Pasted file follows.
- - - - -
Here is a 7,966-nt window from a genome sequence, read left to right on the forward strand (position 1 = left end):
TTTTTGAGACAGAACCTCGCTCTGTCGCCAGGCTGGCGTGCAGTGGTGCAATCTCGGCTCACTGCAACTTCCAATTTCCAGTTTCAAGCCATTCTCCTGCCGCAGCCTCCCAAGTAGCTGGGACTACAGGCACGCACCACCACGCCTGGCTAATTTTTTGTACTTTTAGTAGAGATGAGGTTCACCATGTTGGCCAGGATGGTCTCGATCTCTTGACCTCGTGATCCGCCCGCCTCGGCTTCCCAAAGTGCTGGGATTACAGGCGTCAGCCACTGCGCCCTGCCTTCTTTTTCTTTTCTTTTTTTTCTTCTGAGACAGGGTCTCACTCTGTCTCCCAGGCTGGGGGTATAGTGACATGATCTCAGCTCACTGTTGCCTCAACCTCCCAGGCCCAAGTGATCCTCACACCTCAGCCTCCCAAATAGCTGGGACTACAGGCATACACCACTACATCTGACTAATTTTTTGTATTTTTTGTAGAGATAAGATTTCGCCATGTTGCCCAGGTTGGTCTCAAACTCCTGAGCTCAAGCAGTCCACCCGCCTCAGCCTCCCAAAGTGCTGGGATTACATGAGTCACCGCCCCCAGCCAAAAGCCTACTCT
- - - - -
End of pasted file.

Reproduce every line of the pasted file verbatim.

Here is a 7,966-nt window from a genome sequence, read left to right on the forward strand (position 1 = left end):
TTTTTGAGACAGAACCTCGCTCTGTCGCCAGGCTGGCGTGCAGTGGTGCAATCTCGGCTCACTGCAACTTCCAATTTCCAGTTTCAAGCCATTCTCCTGCCGCAGCCTCCCAAGTAGCTGGGACTACAGGCACGCACCACCACGCCTGGCTAATTTTTTGTACTTTTAGTAGAGATGAGGTTCACCATGTTGGCCAGGATGGTCTCGATCTCTTGACCTCGTGATCCGCCCGCCTCGGCTTCCCAAAGTGCTGGGATTACAGGCGTCAGCCACTGCGCCCTGCCTTCTTTTTCTTTTCTTTTTTTTCTTCTGAGACAGGGTCTCACTCTGTCTCCCAGGCTGGGGGTATAGTGACATGATCTCAGCTCACTGTTGCCTCAACCTCCCAGGCCCAAGTGATCCTCACACCTCAGCCTCCCAAATAGCTGGGACTACAGGCATACACCACTACATCTGACTAATTTTTTGTATTTTTTGTAGAGATAAGATTTCGCCATGTTGCCCAGGTTGGTCTCAAACTCCTGAGCTCAAGCAGTCCACCCGCCTCAGCCTCCCAAAGTGCTGGGATTACATGAGTCACCGCCCCCAGCCAAAAGCCTACTCT